With more admitted patients being held in the ED to await an available bed, nurses often fail to follow stricter requirements for critical care patients, says Eberhart. A common omission is documentation of urine intake and output for patients with a Foley catheter, she says.
"It may not be an immediate problem, but hours later when the patient is on fluid overload, you need to know how much their intake and output was," she says.
Be aware of your state’s regulations regarding nurse staffing ratios, advises Eberhart. For instance, in California, an intensive care unit (ICU) nurse cannot have more than one or two patients at a time, depending on acuity, and therefore the same ratios must apply in the ED.
This is a tremendous challenge, she acknowledges. "If we are holding four ICU patients, that’s two nurses right there, which may be a third of our staff," she says. "If we don’t have enough staff to cover the other patients, this can turn into a dangerous situation for patients. It may mean going on divert."
When two children were brought to an ED with rashes, their mother told the nurse that one of the children had tick bites, but the nurse did not communicate this to the physician, says Shea.
"The physician diagnosed the children with measles, and this misdiagnosis resulted in the death of one of the children," she says. "The nurse was found to be negligent in this case."3
If a patient sustains a lower extremity fracture and is casted in the ED, the discharge instructions must include the need to monitor the distal neurovascular status, says Shea.
"This must be stated in lay terms so the patient understands what to do," she says. For example, Shea says, an appropriate instruction might read, "Check toes of casted leg every four hours. Notify Dr. Smith or return to ED immediately if you experience loss of feeling, discoloration, or severe pain in your foot or toes."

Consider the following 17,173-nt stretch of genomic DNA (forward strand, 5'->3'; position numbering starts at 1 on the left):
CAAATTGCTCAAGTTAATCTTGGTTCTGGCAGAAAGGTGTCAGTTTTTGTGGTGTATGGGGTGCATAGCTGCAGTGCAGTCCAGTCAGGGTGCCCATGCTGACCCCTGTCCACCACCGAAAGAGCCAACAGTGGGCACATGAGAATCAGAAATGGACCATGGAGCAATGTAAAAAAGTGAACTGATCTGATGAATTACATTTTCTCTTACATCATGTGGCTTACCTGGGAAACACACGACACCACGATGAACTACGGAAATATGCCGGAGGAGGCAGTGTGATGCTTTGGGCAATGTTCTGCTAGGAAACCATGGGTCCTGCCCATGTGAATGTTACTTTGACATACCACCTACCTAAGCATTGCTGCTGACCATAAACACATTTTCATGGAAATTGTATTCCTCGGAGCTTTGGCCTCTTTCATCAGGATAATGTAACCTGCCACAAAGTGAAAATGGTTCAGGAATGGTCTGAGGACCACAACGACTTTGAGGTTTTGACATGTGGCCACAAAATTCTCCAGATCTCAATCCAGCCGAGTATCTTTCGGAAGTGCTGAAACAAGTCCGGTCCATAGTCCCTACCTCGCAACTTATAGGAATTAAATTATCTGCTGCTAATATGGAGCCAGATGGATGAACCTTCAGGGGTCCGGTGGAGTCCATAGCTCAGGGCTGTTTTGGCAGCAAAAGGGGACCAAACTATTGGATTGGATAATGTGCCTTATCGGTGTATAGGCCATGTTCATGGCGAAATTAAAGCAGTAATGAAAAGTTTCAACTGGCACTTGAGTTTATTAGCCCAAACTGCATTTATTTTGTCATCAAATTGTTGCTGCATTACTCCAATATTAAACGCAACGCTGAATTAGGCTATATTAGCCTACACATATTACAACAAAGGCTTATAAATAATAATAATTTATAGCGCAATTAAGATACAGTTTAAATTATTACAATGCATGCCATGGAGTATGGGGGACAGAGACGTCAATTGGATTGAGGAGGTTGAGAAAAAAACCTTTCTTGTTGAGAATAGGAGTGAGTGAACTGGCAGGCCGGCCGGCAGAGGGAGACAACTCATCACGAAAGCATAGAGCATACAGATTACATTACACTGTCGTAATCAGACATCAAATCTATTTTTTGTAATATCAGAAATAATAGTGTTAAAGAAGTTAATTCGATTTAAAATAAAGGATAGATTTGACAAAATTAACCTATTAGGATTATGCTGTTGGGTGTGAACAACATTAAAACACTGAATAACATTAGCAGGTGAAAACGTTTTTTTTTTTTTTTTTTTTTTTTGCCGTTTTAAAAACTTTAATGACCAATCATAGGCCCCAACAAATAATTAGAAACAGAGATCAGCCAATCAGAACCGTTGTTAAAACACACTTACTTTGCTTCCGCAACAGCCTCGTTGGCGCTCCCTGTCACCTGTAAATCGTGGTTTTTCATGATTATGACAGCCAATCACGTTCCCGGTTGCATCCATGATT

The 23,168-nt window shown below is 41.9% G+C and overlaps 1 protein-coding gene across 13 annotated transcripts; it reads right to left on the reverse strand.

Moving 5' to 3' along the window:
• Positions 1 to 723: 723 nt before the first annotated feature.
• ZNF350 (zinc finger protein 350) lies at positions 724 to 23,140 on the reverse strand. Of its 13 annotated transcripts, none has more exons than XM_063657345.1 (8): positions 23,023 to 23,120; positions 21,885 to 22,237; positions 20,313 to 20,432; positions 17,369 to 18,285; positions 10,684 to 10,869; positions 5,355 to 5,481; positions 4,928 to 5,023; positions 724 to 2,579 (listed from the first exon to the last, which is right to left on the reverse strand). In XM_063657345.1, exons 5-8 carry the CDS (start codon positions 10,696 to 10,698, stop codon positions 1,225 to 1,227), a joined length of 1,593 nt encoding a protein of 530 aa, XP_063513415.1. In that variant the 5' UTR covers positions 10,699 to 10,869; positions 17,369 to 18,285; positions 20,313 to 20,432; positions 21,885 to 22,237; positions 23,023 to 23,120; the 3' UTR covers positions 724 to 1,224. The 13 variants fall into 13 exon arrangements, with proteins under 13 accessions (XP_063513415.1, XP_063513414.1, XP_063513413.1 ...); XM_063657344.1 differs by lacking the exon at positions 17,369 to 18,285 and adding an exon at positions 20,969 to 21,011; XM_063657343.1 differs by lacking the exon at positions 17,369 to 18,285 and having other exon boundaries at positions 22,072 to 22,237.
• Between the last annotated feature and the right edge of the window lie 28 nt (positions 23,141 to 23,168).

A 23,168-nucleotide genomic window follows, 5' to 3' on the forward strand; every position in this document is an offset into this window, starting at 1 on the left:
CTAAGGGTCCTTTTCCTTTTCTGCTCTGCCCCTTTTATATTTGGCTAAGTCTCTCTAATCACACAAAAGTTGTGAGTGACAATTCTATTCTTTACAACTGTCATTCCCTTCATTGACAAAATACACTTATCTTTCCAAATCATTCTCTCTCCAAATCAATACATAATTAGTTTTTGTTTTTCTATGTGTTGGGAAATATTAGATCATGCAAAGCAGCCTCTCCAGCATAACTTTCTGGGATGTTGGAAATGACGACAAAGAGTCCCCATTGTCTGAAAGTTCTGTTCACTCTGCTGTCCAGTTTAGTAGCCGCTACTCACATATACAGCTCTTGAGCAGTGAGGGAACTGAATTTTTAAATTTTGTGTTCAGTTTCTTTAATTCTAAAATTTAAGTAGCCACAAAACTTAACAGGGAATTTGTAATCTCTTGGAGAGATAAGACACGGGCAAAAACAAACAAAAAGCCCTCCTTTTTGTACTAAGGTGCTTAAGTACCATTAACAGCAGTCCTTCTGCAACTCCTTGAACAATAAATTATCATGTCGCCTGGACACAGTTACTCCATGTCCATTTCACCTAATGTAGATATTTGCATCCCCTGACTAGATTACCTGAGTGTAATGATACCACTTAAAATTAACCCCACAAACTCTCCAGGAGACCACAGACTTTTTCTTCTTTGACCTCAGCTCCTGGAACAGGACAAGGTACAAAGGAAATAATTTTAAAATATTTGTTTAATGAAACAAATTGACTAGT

If patients are not informed about the need to do this, they could develop a serious complication such as compartment syndrome and subsequently lose a leg or the function in a leg, says Shea. "The nurse could share in the liability in this case," she adds.
Many malpractice lawsuits involve claims that the patient was not aware of whom to call or how to treat a wound after discharge from the ED, notes Ross. "It is important that accurate information, including at least two contact phone numbers, is included on the discharge instructions," she says.
Also document which family members or others were present during the discharge instructions, especially if the patient received any sedation or narcotics, says Ross.
Always reassess your patient at the time of discharge and report any change in the patient’s status to the physician, since otherwise an unstable patient could be sent home, advises Eberhart.
Many nurses underestimate the significance of rapport, emphasizes Shea. "Being courteous and friendly, exhibiting a caring demeanor, and smiling are very simple ways to establish a relationship with the patient and family that result in their not wanting to pursue legal action against you," she says.
Several claims have involved nurses failing to question an order for a medical treatment or medication, says Ross.
"If the nurses are concerned about a physician’s order, it is their responsibility to voice concerns," she underscores. "Nurses are professionals and will be held accountable for their actions and inactions in court."
You can prevent bad outcomes and litigation by being a patient advocate, says Eberhart. "I have caught medication orders with the wrong dose many times," she says. "Most of the time [when you question orders], the order is fine and you are wrong. But what about that time when you are not wrong?"
1. Sylvester R. Wesley settles patient lawsuit. The Wichita Eagle. Accessed at www.pcgwlaw.com/content/view/29/35/.
2. Laska L. Failure to diagnose and treat MI results in death of 33-year-old woman. Medical Malpractice Verdicts, Settlements, and Experts 1998; 14:26.
3. Ramsey v. Physicians Memorial Hospital Inc., 36 Md. App 42, 373 A.2d 26 (Md. App. 1977).